Are EOS Airdrops a temporary hype or did they come to stay?
No-one knows for sure.
But to those of you who want to be prepared for giveaways on EOS, read on!
If you’ve already heard some rumours about the “Ethereum killer”, you must be going like, “OK, but what are the core differences between this feisty “Ethereum killer” and Ethereum itself?”
Good news, people. You found the answer. No need to google, read articles and watch videos!
All you want to know about the differences between those two blockchains is put into this table!
You’re welcome 🙂
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If you want to dig a little bit deeper, though, follow this simple comparison guide:
3 interesting facts
Before you start learning about EOS, you should get familiar with a portion of somewhat galvanizing facts.
The ultimate aim of EOS is to be the fastest, cheapest and most scalable smart contract blockchain in the world, but EOS tokens were originally built on top of Ethereum.
Ethereum is the second most popular cryptocurrency in the world and only surpassed by Bitcoin. But EOS has performed exceptionally well and raised record-breaking $4 billion during its one-year ICO.
Although EOS ambition is to win a large percentage of Ethereum’s market share, it is just one of many Ethereum alternatives, such as Lisk, Cardano or Waves.
Cryptocurrencies and blockchain are increasing in popularity and gaining public awareness, but there’s a risk the technology will be unable to keep up with demand. Scalability is the capacity of that technology to be changed in size or scale.
A quick fact. Visa processes up to 1,700 transactions per second, and the banking industry uses systems that can do even more!
Ethereum is only able to handle a maximum of 15 TPS.
Each of the solutions tackles a different scalability problem.
The EOS test net hit a record of 650 TPS during stress testing with the real-world figure of 250, which is of course more than 15.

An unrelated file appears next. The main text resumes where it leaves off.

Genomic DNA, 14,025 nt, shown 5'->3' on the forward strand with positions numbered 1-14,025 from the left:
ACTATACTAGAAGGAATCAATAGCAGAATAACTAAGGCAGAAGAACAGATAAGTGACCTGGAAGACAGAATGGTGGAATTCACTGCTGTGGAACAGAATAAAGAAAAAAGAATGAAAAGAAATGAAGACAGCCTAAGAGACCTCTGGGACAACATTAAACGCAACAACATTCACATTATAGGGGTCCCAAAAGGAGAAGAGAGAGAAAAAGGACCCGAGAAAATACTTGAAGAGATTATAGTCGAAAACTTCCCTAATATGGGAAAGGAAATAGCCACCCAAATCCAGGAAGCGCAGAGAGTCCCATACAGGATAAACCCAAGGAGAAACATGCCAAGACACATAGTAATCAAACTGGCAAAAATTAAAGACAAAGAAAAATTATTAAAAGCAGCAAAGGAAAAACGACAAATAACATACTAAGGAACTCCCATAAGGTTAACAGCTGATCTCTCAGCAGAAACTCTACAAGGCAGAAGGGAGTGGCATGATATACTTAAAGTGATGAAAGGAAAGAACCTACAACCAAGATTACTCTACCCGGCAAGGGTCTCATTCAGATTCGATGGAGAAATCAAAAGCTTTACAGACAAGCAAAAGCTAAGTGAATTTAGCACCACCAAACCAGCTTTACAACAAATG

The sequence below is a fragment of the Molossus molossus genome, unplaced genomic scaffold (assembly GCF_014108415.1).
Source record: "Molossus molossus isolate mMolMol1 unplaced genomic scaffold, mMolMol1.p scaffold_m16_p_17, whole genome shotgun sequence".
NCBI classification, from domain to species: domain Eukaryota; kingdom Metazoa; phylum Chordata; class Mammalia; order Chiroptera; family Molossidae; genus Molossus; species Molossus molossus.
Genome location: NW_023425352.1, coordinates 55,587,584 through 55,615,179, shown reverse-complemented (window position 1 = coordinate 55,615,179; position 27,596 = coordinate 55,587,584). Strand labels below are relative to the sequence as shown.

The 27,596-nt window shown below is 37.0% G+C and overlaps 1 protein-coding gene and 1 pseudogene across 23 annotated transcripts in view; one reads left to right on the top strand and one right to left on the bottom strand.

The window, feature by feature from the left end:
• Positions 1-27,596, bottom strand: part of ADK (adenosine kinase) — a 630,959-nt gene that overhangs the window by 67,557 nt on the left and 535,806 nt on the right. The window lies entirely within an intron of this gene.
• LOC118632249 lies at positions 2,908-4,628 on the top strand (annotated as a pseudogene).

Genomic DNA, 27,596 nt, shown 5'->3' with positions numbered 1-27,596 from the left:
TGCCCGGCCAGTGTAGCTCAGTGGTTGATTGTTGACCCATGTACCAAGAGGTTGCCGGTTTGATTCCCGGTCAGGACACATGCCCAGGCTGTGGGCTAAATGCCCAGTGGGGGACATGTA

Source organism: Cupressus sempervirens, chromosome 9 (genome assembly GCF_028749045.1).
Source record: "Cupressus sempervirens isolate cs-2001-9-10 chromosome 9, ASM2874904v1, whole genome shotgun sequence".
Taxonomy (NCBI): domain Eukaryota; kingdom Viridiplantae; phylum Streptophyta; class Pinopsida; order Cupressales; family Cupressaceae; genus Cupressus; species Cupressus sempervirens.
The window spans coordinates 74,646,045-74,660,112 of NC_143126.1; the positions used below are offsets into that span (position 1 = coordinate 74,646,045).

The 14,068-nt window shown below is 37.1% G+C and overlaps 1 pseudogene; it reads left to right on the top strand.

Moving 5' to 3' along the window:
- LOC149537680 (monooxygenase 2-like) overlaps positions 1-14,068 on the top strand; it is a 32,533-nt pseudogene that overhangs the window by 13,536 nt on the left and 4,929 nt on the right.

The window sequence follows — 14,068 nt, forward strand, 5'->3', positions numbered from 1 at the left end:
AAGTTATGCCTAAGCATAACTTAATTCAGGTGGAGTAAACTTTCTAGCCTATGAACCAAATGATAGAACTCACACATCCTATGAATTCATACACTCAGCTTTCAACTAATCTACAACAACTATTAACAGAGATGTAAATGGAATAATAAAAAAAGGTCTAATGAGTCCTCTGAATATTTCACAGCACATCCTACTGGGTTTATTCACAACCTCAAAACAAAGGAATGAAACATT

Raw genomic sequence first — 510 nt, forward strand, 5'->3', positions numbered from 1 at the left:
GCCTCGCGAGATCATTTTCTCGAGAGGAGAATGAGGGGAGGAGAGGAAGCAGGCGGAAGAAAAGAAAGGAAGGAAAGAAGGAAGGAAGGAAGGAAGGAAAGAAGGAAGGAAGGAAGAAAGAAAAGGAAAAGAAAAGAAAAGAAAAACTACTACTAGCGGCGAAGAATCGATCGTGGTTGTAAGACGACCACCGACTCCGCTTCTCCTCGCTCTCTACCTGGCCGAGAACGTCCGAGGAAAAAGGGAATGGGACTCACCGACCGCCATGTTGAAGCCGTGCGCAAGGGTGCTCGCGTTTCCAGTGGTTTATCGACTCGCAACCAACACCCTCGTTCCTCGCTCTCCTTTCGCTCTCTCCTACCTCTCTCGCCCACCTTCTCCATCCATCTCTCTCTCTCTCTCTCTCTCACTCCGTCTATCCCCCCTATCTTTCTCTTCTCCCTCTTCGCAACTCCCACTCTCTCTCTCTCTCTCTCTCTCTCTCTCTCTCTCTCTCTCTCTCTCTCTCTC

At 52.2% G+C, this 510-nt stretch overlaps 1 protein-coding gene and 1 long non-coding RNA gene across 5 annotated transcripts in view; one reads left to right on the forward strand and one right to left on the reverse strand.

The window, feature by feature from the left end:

But some people argue that this network should be doing 50 000 TPS.
Consensus mechanisms are protocols that make sure all nodes are synchronised with each other and agree on which transactions are legitimate and added to the blockchain.
Before we start, note that Ethereum and EOS are two completely different ideologies, and this part is a good example to show that between them there is a gulf.
Ethereum utilises the PoW consensus mechanism, which requires an immense amount of energy and computational usage.
Although the team has plans to change its PoW algorithm to an energy efficient PoS algorithm called Casper, for now Ethereum is using a small country’s worth of electricity.
EOS uses the Delegated Proof of Stake or DPoS mechanism that requires a minimum amount of energy and can be fast and safe.
EOS users vote for 200 witnesses to secure their computer network. That’s why the consensus is “delegated“.
How do those witnesses get the network secured?
They verify each transaction on the blockchain, basically running the network. And for that, they get rewards.
Meaning, no extra energy must be burnt, as opposed to PoW.
Still have some questions left? It’s OK. We’ll go into tech details as soon as the new airdrops on EOS pop up. So just stay tuned!
So, what project do you vote for in this epic rap battle between EOS and Ethereum?
Let us know in the comments section!
There is a thing, though, we’re pretty much sure about. Being an AirdropAlert bystander you should be prepared for crypto giveaways on both of those blockchains.
Diversity is good. And we want you to be prepared. So, are you prepared?
If so, check out the past airdrops on EOS and wait for news from our side!
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Ethereum Hard Fork postponed until late February ← P R E V I O U S